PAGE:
By Lee Minji
SEOUL, May 30 (Yonhap) -- A blue penguin in tangerine-colored aviator goggles and a banana-yellow helmet grabs attention at a bustling wholesale toy market in central Seoul. Storefronts are plastered with products emblazoned with the flightless bird, ranging from water bottles to miniature furniture.
Sim Kwang-soo's store is no exception. Nestled at one alley of the Dongdaemun toy market, his store is a treasure trove for children and parents infatuated with "Pororo the Little Penguin."
"Kids hail him as 'Potongryeong,'" or President Pororo, said the veteran toy seller of 20 years. "No other South Korean cartoon character has been so popular. Many customers returned home empty-handed ahead of Children's Day because we ran out of stock."
Since his debut in 2003, Pororo has reigned as an unrivaled favorite among Korean toddlers and pre-schoolers. The popular penguin was recently the subject of a flurry of media coverage following reports that animators from both South and North Korea crafted his adorable image. Now, Pororo's creator says, the blue penguin is ready to swim beyond Korea's shores to achieve a feat never accomplished by a homegrown character: to become an icon for children across the globe.
In 2010, the South Korean animation industry's market size reached 488 billion won (US$444 million), a fraction of the global animation industry estimated at $14.5 billion.
Although it is home to many skilled, productive animators, South Korea's animation industry has long been deemed a barren land for creativity. Fighting against such a notion, local animators like Iconix Entertainment Co. have thrown down the gauntlet to compete with global stars such as Crayon Shin-chan and the Teletubbies.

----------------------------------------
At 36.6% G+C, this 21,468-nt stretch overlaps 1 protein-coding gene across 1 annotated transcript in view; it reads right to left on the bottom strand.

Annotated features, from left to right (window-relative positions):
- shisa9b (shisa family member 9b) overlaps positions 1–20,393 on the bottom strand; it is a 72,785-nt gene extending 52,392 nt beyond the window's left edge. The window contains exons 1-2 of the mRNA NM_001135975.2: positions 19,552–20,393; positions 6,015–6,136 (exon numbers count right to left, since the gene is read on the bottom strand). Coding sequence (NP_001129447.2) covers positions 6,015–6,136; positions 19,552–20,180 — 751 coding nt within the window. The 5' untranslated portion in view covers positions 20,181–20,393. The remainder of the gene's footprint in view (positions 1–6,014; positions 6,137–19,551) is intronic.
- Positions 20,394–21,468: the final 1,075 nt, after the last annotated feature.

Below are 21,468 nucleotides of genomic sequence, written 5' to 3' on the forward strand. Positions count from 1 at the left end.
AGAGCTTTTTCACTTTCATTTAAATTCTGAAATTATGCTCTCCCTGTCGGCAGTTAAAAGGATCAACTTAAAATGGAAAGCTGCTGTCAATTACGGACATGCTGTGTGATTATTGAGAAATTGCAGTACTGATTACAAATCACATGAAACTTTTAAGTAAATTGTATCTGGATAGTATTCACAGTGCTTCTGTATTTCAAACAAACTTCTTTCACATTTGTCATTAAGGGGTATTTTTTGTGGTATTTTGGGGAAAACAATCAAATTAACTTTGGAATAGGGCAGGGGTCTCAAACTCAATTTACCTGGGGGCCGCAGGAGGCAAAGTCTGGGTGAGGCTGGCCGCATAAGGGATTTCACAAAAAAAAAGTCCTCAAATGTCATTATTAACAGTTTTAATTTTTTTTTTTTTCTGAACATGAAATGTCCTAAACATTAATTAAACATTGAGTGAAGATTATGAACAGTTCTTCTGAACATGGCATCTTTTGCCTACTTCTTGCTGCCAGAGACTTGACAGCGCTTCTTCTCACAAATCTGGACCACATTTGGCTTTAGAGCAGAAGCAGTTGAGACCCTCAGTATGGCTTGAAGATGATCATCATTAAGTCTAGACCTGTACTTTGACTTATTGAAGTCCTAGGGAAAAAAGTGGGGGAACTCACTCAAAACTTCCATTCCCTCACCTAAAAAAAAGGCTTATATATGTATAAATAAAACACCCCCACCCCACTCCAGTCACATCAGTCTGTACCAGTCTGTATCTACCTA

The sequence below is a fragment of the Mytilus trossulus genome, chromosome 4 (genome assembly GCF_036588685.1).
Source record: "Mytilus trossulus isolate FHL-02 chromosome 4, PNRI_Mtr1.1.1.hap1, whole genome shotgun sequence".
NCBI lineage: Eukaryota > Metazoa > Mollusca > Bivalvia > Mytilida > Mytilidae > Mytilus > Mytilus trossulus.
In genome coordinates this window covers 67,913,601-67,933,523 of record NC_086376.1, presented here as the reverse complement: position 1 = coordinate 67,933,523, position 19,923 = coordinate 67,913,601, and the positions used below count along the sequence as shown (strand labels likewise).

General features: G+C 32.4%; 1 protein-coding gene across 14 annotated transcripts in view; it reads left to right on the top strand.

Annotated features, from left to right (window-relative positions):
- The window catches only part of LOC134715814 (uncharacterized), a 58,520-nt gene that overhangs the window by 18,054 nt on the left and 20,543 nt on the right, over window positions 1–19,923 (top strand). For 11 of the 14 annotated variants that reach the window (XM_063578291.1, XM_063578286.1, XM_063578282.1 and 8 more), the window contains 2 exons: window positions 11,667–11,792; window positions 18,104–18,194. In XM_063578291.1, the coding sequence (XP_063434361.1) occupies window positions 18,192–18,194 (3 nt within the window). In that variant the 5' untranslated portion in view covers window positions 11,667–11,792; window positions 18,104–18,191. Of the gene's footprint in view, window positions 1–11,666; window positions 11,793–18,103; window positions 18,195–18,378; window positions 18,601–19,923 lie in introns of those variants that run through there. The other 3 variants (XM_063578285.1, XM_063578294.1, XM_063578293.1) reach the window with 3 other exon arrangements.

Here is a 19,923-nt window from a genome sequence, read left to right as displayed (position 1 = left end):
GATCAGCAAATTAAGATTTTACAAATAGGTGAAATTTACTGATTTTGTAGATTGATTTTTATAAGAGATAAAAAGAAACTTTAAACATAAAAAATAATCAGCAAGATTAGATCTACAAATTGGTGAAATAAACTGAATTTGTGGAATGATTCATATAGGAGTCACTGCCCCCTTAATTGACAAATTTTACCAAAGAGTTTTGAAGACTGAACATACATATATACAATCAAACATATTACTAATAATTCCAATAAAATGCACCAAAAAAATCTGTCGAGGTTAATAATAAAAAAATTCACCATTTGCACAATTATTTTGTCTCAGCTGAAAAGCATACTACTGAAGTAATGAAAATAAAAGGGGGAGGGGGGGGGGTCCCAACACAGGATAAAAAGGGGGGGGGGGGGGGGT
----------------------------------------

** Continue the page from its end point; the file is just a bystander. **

"Pororo was born to become a universal character," said Choi Jong-il, CEO of Iconix Entertainment, in an interview. "From the very beginning, his name, color and species was chosen for international appeal."
Due to the local market's limited size, Choi said his team thought that going global was a top priority for success when he and his team brainstormed for the character. They decided to choose an animal to avoid tying him to any specific culture.
Pororo's name, which means "to walk nimbly in short steps" in Korean, was selected from a list of hundreds of candidates for its easy pronunciation.
"We tried to eliminate even the smallest sign of a particular ethnicity and were strict to stay away from cultural taboos," Choi said. "It was our core strategy for survival."
Creating a character was one thing, but marketing it was another. According to Choi, overseas buyers weren't convinced South Korea, deemed a subcontractor for global animation powerhouses, could create original work.
Choi decided to tap foreign animation festivals, a decision that proved smart. Pororo won accolades at France's Annecy International Animation Film Festival and Italy's Cartoons on the Bay and was nominated for a handful of global animation prizes.